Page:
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Following a run of just 1 win in 12 Championship matches, questions are now being asked of Ipswich Town manager Mick McCarthy.
More is expected of the Tractor Boys by their fans and they have every right to, given their history. Ipswich currently lie 17th in the Championship, just 5 points above the relegation zone and some fans think that now is the time to cut ties with McCarthy and move in a different direction. Are they right?
The answer is probably a ‘No’. A closer look at Ipswich’s recent form shows it to be not as bad as it appeared at first. After their win at Aston Villa, Ipswich have taken a point from tough visits to Preston North End, Brighton and East Anglian rivals Norwich City. Home draws with Wolves, Leeds United and Brentford may not set the world alight but those are not particularly bad results either. Had those results been more evenly dispersed at different times of the season, fans would not complain as much.
It is probably inevitable that Ipswich will climb the league between now and May. So it would be wise to analyse their final league position in conjunction with what business McCarthy has been allowed to do in the transfer market. Losing striker Daryl Murphy to Newcastle in the summer left a massive gap in their squad and that piece of business alone put McCarthy at a huge disadvantage. Ipswich would do well to attempt to take him back following the Toons’ promotion.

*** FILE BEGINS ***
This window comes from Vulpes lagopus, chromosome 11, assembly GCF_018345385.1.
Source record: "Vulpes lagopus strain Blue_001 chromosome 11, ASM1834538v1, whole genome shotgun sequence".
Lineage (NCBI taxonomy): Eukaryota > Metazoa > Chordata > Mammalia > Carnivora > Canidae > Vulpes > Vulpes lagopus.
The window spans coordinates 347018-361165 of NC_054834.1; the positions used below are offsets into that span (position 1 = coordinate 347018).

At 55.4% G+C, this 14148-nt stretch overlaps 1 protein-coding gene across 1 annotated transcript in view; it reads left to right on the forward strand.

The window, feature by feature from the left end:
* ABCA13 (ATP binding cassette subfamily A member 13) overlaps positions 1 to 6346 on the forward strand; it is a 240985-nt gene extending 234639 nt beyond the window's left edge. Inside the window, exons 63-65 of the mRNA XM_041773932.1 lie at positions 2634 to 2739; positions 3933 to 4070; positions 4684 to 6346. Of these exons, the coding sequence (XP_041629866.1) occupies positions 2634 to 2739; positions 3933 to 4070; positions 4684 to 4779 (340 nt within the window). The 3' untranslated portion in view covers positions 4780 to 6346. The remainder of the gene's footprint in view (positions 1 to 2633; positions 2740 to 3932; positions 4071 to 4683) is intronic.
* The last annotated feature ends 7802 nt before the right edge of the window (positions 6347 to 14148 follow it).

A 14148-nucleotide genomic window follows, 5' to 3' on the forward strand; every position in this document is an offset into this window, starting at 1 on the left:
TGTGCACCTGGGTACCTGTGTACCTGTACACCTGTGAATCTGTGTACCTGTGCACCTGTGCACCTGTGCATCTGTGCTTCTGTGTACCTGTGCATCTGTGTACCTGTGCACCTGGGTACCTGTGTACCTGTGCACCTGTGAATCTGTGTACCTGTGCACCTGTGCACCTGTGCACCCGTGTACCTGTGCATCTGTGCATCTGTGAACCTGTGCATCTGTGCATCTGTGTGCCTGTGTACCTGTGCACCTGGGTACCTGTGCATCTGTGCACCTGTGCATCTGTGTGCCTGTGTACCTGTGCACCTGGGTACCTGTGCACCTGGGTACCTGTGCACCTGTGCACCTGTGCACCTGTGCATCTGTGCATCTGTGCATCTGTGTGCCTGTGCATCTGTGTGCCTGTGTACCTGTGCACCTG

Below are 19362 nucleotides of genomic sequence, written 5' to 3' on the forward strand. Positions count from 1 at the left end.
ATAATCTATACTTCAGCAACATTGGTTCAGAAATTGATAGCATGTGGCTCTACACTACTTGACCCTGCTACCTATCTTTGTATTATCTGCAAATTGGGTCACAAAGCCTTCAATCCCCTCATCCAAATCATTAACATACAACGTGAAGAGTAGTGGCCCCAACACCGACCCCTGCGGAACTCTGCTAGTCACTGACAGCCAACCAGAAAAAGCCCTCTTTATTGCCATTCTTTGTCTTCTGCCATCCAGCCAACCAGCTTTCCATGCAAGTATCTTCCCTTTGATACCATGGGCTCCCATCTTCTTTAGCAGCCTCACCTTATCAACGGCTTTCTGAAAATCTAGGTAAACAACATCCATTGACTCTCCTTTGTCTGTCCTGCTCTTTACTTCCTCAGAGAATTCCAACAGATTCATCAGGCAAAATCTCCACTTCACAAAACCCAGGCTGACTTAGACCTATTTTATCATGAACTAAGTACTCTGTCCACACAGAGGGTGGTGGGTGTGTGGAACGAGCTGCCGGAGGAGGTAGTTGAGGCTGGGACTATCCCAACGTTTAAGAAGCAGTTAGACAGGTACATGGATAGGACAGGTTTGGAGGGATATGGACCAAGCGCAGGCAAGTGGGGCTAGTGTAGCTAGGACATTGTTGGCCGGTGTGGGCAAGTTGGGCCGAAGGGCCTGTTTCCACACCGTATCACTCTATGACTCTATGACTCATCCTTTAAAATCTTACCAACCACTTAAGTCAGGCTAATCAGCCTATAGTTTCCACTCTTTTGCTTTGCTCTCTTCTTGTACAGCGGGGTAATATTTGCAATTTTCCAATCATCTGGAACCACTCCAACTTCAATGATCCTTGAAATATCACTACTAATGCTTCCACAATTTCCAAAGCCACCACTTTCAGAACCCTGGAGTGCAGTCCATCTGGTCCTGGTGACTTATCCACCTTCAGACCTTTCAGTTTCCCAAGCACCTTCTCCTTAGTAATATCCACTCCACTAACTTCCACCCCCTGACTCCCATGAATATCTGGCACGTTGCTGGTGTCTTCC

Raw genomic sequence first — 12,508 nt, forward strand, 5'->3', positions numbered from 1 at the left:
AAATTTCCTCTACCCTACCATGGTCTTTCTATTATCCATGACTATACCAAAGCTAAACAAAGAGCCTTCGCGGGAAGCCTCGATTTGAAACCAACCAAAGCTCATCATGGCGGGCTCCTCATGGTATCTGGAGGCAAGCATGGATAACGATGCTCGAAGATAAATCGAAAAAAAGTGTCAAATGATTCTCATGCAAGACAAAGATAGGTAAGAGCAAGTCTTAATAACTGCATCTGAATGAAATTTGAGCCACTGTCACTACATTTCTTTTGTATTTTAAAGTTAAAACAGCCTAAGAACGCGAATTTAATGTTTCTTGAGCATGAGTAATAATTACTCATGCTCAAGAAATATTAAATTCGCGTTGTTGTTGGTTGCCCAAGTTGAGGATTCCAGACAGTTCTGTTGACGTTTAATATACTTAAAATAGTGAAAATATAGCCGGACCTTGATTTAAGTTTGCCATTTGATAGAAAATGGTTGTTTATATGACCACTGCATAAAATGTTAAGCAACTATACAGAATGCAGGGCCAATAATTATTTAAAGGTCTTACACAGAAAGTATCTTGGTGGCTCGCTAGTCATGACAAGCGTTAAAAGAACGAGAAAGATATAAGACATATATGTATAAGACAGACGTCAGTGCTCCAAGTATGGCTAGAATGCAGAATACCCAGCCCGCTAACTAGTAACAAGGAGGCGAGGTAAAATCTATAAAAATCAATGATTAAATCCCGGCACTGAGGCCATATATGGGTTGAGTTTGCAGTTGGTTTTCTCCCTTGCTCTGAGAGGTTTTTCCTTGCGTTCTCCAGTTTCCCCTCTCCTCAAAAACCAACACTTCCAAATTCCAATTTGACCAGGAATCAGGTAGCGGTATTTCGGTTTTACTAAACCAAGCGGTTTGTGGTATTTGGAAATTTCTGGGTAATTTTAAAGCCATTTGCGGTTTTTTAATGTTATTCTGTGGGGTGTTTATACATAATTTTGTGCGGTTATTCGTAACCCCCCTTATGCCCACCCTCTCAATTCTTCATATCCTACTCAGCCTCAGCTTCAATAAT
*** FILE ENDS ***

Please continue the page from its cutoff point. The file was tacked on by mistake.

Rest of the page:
The Barnsley-born manager has also shown supreme loyalty in his career to date. Having retired from playing while at Millwall in 1992, McCarthy went on to manage the Lions until 1996, when the Republic of Ireland came calling. Six years in charge of Ireland was followed by a 3-year stay at Sunderland during one of their most turbulent times.
Another 6-year stint followed, this time at Wolverhampton Wanderers before he took over at Portman Road. His longevity is not in question and the fact that he has never spent any appreciable time out of work since beginning his managerial career back in 1992 is an incredible record. Such things don’t happen for no reason. McCarthy is very well thought of in the game and Ipswich are far from guaranteed to find someone better than him should they decide to let him go. Doing it so would undoubtedly be a backward step.
Perhaps the tactic should be to analyse how much it would cost them to sack McCarthy and replace him with someone else. It would also be wise to think about spending the same amount of money to bring in new playing recruits to enable him do his job to the best of his ability.